Last season, with his first program as artistic director, Mani Soleymanlou explored the theme of connecting. The new season, on the other hand, is inspired by deep introspection or, as he puts it, it “highlight(s) our capacity to tackle life’s most difficult challenges and welcome its most wonderful gifts.” One must-see show finds Canadian theatre legend Robert Lepage celebrating the life and love of artist Jean Paul Riopelle in a series of 30 staged tableaux, while another sees Catherine Vidal transform Chekhov’s The Seagull into a “vast living laboratory.” Also included are Marie Brassard’s L’ombre, a collaboration with nine recent theatre-school grads, and Rose et la machine, Maude Laurendeau’s Kafkaesque journey to find support for her autistic daughter.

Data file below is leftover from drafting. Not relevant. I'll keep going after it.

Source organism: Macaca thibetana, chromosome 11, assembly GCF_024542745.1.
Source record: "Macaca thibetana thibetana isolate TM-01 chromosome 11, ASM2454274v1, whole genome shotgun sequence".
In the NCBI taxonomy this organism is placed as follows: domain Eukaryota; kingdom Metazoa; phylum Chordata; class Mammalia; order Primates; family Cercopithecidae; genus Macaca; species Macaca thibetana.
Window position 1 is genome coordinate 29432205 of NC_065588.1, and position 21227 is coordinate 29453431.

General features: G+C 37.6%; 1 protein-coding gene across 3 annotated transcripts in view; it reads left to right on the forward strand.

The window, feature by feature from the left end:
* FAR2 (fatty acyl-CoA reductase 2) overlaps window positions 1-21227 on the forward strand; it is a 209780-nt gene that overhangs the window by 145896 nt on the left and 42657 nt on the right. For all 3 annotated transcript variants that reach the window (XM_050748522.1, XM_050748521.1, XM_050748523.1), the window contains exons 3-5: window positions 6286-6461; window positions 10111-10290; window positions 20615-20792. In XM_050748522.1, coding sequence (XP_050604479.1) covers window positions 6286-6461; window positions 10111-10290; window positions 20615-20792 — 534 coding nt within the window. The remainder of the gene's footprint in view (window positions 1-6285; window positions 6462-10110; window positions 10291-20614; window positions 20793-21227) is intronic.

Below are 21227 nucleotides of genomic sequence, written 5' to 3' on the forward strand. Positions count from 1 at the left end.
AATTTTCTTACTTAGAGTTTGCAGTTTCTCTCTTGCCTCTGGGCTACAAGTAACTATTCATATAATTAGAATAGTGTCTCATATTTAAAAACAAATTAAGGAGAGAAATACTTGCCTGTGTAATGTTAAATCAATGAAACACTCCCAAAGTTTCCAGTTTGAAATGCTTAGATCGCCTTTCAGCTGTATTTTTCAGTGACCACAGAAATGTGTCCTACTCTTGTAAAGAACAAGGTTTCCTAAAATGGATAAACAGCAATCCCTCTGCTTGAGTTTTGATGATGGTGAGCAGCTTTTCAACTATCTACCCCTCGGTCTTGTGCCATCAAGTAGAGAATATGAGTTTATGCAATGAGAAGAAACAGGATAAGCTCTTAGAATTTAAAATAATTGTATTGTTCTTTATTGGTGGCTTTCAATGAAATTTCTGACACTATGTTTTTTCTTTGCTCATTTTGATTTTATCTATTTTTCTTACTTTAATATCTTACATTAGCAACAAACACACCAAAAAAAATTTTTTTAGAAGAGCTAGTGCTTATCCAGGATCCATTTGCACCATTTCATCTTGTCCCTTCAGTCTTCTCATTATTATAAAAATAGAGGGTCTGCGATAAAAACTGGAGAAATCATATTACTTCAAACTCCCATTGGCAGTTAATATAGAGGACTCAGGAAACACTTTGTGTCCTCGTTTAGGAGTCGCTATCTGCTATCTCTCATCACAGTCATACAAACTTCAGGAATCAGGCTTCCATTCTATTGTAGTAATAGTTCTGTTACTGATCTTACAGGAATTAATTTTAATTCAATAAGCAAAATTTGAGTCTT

NAC Popular music and variety
Executive producer Heather Gibson tends to announce shows throughout the year, which means there’s lots more to come, but so far the new season is shaping up to feature a strong showing of international acts and Canadian artists. Among the international artists are sitar player Anoushka Shankar, Japanese drum-and-dance ensemble Drum Tao and the Jazz at Lincoln Centre Orchestra, while Canadians range from beloved children’s performer Raffi to Juno-winning Indigenous tenor/composer Jeremy Dutcher. Also included is Albertine en cinq temps, an opera adapted from Michel Trembley’s 1984 play of the same name, with music composed by Catherine Major.